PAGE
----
The Underlying Cause of Physician Burnout

Patient assignment software can improve care.

In a recent opinion article in JAMA Psychiatry, authors Frederick Seacrest Southwick, MD, and Steven Mark Southwick, MD, suggest that loss of control may be the underlying cause for physician burnout and stress.

The effects of stress and burnout are well known. According to the authors, uncontrollable stress sets off a cascade of chemical events that can damage neural connections in the prefontal cortex, which in turns weakens connections and the capacity to concentrate, plan, make decisions, regulate emotions, resist cravings, and inhibit the stress response.1

What’s causing all of this stress? They suggest that the switch from solo or small group practices to the move towards larger health systems has left little room for individual autonomy to decide what tests to perform, what treatments to administer, and how much time to spend with patients. Physicians are frustrated, they say, from an array of regulations, computer entries, and performance expectations.

Sound familiar?

To combat this loss of control, the authors suggest two approaches. First, develop active coping behaviors that revolve around goal-directed behaviors such as gathering information, acquiring skills, problem solving, making decisions, confronting when necessary, and seeking social support. They say high levels of perceived control and autonomy are consistently associated with high levels of job performance, job satisfaction, and well-being, as well as low levels of work-related stress.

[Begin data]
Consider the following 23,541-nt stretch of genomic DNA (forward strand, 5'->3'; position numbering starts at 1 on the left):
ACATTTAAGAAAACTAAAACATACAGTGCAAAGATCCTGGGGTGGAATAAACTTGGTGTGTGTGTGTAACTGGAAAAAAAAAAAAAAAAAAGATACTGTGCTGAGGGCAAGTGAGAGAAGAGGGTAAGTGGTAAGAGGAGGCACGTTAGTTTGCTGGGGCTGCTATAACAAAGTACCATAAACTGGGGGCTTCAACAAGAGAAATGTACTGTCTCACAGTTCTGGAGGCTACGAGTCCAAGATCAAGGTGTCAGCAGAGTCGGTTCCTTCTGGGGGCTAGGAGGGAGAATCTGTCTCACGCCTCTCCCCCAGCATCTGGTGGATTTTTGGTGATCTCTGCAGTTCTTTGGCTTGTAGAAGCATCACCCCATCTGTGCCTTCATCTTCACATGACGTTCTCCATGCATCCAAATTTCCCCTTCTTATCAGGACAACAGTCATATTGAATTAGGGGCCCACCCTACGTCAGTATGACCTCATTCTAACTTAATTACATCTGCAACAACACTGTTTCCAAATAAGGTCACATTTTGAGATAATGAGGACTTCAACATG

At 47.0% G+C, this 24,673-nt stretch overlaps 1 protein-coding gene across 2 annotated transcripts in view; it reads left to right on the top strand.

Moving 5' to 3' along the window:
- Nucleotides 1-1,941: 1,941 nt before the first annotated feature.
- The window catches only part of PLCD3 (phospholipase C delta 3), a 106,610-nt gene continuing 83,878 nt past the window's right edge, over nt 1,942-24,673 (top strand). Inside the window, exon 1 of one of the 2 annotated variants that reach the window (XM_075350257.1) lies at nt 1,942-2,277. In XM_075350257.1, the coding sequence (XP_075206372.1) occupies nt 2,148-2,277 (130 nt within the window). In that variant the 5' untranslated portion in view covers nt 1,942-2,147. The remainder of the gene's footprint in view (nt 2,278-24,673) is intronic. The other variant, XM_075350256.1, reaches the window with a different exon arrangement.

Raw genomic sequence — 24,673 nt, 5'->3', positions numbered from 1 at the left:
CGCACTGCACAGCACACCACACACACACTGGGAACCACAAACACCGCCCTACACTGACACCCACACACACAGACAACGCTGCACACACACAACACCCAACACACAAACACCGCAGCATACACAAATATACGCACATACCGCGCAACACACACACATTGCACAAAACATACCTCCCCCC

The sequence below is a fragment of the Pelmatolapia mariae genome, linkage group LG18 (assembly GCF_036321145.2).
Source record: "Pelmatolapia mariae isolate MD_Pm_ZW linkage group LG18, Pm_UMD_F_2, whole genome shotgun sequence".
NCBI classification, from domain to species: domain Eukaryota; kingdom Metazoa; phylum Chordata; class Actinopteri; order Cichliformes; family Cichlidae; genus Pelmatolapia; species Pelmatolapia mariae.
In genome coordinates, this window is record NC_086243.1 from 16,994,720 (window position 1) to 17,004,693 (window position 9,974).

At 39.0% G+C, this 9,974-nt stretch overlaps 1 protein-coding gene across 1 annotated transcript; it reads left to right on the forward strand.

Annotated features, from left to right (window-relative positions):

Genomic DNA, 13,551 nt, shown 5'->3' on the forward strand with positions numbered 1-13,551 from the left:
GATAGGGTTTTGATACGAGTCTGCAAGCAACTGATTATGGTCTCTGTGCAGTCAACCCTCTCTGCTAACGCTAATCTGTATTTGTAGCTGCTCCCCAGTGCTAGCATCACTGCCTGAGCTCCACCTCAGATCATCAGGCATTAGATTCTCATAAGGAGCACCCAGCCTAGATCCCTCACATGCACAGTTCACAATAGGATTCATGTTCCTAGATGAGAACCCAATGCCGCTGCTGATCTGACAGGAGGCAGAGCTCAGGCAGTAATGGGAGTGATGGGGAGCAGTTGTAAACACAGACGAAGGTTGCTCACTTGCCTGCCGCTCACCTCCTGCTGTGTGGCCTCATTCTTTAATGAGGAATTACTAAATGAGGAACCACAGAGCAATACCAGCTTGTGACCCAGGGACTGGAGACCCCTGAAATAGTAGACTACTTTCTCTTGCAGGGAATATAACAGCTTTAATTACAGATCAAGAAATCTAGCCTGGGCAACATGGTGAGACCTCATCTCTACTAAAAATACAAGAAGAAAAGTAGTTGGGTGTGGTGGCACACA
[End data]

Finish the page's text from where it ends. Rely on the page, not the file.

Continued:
Another suggestion is for organizations to adopt a distributive leadership model that encourages physicians to actively participate in governing and improving the system in which they work.

For example, they tout the efforts by the Virginia Mason Medical Center, which has adopted a variation of the Toyota production system in which all employees actively contribute to creating the organization’s continuous improvement plan. This creation of standardized operating procedures and value streams, they argue, establishes predictability and a sense of control over the work environment. They say these changes also increase production and improve quality metrics, in addition to better financial performance.

Physician burnout may have no easy fixes, but as the authors suggest—the first place to start is for physicians to gain greater control and autonomy, supplemented with increased input into local and national health care policy and expanded leadership roles. Hospitals, they say, will need to do their part in allocating sufficient administrative time, resources, train and administrative support to “empower physicians to lead the adaptive changes need to fix health care delivery.”

1 Arnsten  AF.  Stress weakens prefrontal networks: molecular insults to higher cognition.  Nat Neurosci. 2015;18(10):1376-1385.